Banks have been accused of skirting rules aimed at ensuring customers are better off when they sell superannuation directly to customers in their branches.
But unsurprisingly, the banks say selling super to customers in branches can be helpful, as long as staff are appropriately trained.
The banking royal commission asked for submissions on whether it is appropriate that superannuation be sold through bank branches, and whether the outcome was in the best interests of consumers.
Industry Super Australia said banks aren’t prevented from giving their staff bonuses for selling super, or setting performance targets involving super for branches.
‘Bank staff are not required to act in customers’ best interests, therefore bank staff selling the products may have the ability and incentive to sell products that are to the detriment of consumers,’ ISA’s submission said.
The Australian Institute of Superannuation Trustees said banks were direct-selling superannuation in a bid to avoid the rules requiring them to act in the best interests of customers.
‘It is not appropriate that superannuation be sold through bank branches as a deliberate strategy to circumvent duties on advisers and funds to act in the best interests of members,’ the trustees’ submission said.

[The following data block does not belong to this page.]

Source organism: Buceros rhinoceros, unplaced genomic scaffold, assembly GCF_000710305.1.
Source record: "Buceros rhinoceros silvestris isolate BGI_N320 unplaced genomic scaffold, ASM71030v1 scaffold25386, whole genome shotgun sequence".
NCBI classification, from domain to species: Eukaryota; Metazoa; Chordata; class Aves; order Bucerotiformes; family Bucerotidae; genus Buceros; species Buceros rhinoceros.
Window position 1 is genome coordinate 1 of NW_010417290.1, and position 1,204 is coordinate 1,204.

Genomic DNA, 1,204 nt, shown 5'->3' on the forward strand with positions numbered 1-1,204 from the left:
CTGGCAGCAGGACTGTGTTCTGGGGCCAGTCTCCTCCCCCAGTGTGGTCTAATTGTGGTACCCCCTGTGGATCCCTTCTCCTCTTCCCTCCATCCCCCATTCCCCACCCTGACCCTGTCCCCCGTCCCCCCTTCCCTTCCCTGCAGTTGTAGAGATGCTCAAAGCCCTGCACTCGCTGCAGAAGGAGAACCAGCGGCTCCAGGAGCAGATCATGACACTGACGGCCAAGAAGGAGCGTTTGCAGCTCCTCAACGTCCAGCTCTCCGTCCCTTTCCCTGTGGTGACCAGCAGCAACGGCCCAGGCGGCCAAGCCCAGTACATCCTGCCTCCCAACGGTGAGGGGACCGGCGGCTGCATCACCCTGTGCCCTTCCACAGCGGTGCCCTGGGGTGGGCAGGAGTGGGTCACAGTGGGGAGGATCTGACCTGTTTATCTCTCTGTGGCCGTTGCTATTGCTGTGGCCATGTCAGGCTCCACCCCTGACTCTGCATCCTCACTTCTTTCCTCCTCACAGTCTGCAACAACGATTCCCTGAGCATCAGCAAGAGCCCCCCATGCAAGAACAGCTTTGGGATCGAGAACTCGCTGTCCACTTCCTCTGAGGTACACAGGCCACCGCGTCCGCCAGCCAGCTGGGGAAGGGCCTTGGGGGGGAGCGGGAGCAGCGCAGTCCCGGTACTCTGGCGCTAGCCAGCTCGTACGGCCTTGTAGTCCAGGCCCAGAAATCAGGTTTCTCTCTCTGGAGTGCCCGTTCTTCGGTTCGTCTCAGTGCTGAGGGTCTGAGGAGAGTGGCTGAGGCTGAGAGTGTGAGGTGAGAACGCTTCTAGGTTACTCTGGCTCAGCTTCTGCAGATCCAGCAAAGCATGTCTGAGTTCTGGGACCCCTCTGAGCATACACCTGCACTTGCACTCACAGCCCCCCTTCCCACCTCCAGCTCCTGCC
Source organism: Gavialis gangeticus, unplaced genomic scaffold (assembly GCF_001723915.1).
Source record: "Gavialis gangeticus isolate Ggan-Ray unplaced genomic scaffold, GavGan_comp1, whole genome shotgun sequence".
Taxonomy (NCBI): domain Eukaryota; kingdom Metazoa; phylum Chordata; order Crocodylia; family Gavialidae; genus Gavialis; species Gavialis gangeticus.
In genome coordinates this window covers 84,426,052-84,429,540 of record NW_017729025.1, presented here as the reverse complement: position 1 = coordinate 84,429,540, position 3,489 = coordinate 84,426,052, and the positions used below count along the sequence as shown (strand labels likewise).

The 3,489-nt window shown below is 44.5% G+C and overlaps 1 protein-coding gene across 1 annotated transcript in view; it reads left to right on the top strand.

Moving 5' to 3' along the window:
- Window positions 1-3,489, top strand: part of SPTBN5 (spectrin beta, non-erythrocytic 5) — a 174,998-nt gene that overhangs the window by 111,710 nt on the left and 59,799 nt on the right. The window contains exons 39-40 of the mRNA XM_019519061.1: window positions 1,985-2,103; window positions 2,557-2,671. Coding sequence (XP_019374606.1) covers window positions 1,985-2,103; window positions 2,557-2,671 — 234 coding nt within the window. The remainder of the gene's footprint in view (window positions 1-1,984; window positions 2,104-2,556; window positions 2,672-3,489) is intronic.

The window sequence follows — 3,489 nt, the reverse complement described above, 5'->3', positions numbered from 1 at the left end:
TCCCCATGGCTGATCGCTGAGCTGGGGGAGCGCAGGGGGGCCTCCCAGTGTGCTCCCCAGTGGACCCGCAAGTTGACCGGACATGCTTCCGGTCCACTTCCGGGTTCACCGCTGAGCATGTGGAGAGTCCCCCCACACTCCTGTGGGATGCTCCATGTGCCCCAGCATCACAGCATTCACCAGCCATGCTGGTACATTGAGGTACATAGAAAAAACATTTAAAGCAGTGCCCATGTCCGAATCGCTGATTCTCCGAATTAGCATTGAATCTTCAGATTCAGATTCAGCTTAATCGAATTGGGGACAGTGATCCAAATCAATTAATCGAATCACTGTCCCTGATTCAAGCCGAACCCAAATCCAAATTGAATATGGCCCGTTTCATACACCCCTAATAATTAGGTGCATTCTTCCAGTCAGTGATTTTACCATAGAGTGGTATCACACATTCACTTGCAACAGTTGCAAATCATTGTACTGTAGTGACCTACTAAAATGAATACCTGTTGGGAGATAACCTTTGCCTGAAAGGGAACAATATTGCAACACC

‘It is not reasonable to think there is any prospect that this is likely to produce an outcome that is in the best interests of members.’
But Westpac argued properly trained and supervised branch staff can sell super under ‘appropriate controls’.
‘It is appropriate and beneficial for some relatively simple superannuation products to be sold through bank branches and is consistent with the best interests of the customer,’ Westpac’s submission said.
National Australia Bank said it doesn’t have any programs in place telling staff to sell its super fund NULIS.
But it said branch staff telling customers that such products are available is not ‘inherently problematic’, and could even prove beneficial.
‘The provision of financial advice in relation to superannuation through suitably qualified branch staff may render such advice services more accessible to the average superannuation member,’ it wrote.
AMP doesn’t have bank branches, but provides other general advice relating to superannuation and believes it should continue to be able to do so.
ANZ believes distributing superannuation through a range of channels including bank branches is ‘appropriate’.
The Australian Securities and Investment Commission said one solution would be to make all superannuation products of a similar high value, so it didn’t matter where they were sold.